Together, Mr. Miller and I resolved that we would not sit idly by in the face of the coming chaos. When my impassioned pleas to Mr. Selznick went unanswered, Mr. Miller issued a statement decrying the use of the “Amazon rush”. “The danger,” his first draft read, “is imminent; the consequences, dire. This practice must be abolished at once, not only for the good of those who will yield the brunt of the coming storm, but for those who will follow us and feel its echoing reverberations in years to come.” ((Alas, the published version of Mr. Miller’s warning does not hew so close to the truth of the matter; I suspect his tone was tempered not with cool reasoning, but with cold, hard currency. His further statements on the matter lead me to believe that the veil I so abruptly tore from his face has been replaced and is now stitched to his very flesh.))

As I write this, the debate rages on. In my desire to alert the world to the dangers of the “Amazon rush”, I may have inadvertently done more harm than good, for even now the tubes fill with comments from authors and statements issued by pundits. The demise of the Internets, it seems, may be a self-fulfilling prophecy, and I its unwitting prophet.

Mea culpa. Mea maxima culpa.

Game Night: Outbreak!

Game Night Badge courtesy of FreshBadge.comIt seemed like any other Game Night: Chris was running us through another session of his homebrew campaign (based heavily on the world of Amber, created by Roger Zelazny), we were spending about as much time on conversational tangents as actual roleplaying, and there was cake.

A Tuesday night like many before it, until the deep, concussive sound of an explosion rattled the windows of the International House of Johnson.

“What the—?”

“Holy—!”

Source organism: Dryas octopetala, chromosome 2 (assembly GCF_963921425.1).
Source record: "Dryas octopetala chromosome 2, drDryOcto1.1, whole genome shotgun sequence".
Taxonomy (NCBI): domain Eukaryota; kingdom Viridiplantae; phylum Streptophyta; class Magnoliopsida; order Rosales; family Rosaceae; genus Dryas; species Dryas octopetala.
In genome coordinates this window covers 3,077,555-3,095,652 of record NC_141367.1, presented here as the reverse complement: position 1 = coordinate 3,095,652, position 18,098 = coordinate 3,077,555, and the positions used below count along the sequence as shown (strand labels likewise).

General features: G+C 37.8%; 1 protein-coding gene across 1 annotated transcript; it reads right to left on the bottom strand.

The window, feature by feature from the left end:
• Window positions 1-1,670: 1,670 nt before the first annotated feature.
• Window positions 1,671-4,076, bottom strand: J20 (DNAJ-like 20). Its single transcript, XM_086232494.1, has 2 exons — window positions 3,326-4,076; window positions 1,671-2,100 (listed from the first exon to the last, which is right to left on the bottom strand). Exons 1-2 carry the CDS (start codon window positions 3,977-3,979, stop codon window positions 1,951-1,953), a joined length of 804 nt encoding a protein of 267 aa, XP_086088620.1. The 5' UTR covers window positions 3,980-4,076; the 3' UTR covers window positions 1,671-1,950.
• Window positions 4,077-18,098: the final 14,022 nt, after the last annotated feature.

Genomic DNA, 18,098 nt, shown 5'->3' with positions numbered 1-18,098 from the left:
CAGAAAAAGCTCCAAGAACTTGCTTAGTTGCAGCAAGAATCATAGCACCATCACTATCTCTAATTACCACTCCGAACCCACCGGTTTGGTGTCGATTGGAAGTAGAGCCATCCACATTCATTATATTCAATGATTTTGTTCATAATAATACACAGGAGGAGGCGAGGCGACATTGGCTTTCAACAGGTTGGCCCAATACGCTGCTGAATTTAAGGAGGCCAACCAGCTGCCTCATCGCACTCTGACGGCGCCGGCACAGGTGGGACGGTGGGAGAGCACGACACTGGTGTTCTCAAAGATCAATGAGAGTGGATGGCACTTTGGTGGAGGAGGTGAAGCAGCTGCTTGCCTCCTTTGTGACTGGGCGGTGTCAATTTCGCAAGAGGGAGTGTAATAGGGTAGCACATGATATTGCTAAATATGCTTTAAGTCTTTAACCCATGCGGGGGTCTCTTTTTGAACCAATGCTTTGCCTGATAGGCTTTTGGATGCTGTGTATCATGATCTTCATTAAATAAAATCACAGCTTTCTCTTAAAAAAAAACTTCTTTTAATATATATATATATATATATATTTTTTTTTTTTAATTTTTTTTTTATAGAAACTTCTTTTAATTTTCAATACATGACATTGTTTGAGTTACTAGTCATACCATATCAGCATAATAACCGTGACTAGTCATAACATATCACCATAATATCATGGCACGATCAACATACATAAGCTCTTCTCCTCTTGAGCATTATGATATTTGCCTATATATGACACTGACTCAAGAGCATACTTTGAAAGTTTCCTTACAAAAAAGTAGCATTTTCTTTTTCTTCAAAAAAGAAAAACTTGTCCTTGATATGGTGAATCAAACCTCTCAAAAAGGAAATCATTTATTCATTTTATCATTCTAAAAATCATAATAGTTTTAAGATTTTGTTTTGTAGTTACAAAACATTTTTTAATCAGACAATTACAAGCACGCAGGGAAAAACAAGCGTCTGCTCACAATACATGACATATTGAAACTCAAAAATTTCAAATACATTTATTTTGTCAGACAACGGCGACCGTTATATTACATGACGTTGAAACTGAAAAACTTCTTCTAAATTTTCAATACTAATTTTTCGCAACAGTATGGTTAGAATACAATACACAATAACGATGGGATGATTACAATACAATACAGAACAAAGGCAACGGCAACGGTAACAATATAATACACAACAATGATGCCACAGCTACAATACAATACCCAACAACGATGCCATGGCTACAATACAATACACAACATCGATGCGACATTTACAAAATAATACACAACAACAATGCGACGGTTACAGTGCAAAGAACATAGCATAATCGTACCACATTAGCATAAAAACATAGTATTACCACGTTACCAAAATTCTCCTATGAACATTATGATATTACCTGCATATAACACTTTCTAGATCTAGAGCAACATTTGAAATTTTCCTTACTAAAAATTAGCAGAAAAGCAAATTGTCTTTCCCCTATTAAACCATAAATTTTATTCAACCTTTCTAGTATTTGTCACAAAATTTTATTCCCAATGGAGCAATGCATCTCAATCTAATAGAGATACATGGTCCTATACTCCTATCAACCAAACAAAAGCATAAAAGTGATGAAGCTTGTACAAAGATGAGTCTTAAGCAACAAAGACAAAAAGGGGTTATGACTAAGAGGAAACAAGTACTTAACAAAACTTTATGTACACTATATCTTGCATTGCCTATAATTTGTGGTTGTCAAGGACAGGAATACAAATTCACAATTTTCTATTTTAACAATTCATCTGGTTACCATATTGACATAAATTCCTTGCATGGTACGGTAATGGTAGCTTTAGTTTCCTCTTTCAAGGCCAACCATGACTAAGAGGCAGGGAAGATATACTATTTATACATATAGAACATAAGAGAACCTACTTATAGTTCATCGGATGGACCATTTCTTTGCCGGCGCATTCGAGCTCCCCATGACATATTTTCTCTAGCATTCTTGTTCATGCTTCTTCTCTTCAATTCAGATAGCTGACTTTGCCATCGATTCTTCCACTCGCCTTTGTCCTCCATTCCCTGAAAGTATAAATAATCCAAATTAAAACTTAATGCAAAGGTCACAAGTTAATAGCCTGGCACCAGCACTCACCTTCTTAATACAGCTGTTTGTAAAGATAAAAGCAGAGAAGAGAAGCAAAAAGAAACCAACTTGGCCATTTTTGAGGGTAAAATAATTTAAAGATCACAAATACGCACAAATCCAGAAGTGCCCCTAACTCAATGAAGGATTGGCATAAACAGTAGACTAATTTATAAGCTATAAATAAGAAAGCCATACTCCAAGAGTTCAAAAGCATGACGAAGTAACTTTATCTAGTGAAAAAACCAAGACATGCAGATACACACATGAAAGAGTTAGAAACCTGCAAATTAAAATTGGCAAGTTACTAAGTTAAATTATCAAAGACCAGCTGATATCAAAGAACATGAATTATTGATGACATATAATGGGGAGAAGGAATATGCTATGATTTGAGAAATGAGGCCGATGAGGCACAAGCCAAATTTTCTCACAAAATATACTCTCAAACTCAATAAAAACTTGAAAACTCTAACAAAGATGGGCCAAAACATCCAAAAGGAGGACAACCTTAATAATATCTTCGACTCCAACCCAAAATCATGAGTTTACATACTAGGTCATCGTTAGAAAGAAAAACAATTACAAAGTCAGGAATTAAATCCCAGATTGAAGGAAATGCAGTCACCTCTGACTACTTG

“Was that—?”

Dave, Chris and I ran for the front door. Laura turned on the television and tuned to the local news on Channel 5. Rachel sent a message to Twitter from her cell phone; 140 characters announcing to the Internet that something nearby had exploded.

We scanned the treeline and saw it: a large mushroom cloud—too small to be nuclear; besides which we’d already be dead if it was—to the northeast, somewhere near the junction of Route 2 and SOM Center Road. No sooner had we registered the cloud than we heard the screaming. People all through the cul-de-sac had come out of their homes and the sounds of agony surrounded us. We watched in horror as across the street Rick fell to his knees, his face a mass of hideous, black blisters that burst and sprayed a tar-like substance over the pristine concrete pad of his driveway. Something in the house next door exploded, a soft whump followed by the shattering of windows…then flames licking toward the early evening sky from inside.

The idea that I should attempt to extinguish the fire was pushed to the back of my mind by more screaming, this time from right behind me. I turned to find Dave in the grip of some unseen agony. Unseen, that is, until his shirt split at the seams and I caught a glimpse of green scales. I took a step back and nearly tripped over whatever it was that now occupied Chris’ t-shirt and khaki shorts. The thing—gelatinous and translucent, seemed to melt, oozing out of—no…no absorbing—the clothes and coalescing into an amorphous blob that slid down the gentle slope of my lawn toward the street, leaving a wide scar of burned grass in its wake.

Dave was on the ground now, writhing and twisting as his body expanded well beyond the capacity of his clothes. I took another look…and ran. Ran away from the horrors that used to be my friends and back toward the house.

There was no question about what had just happened: somehow, somewhere nearby the wild card virus had been released in the eastern suburbs of Cleveland. Rick—and most of my other neighbors, it seemed—had drawn the Black Queen: a mutation that meant death, usually a very, very painful death. The same appeared to be true of Chris, while Dave had probably drawn a Joker as the virus invaded his body. A Joker meant that Dave would live, though whether that made him better off than those who didn’t might be a matter of perspective; the virus didn’t kill him, but it was mutating him into something that probably wouldn’t resemble a human being for much longer.

I dreaded what I would find inside. There was no screaming from, but that could mean that Laura had drawn the Black Queen, too. No, there she was, very much alive and looking very much like Laura. She was  kneeling over a prone figure on the floor.

Rachel, like Dave, had drawn a Joker. A spiral horn had erupted from her forehead, and I couldn’t help but think of unicorns…and faeries—a pair of gossamer wings spread from between her shoulderblades. Her hair was longer, too, at least waist-length and a rich red in hue.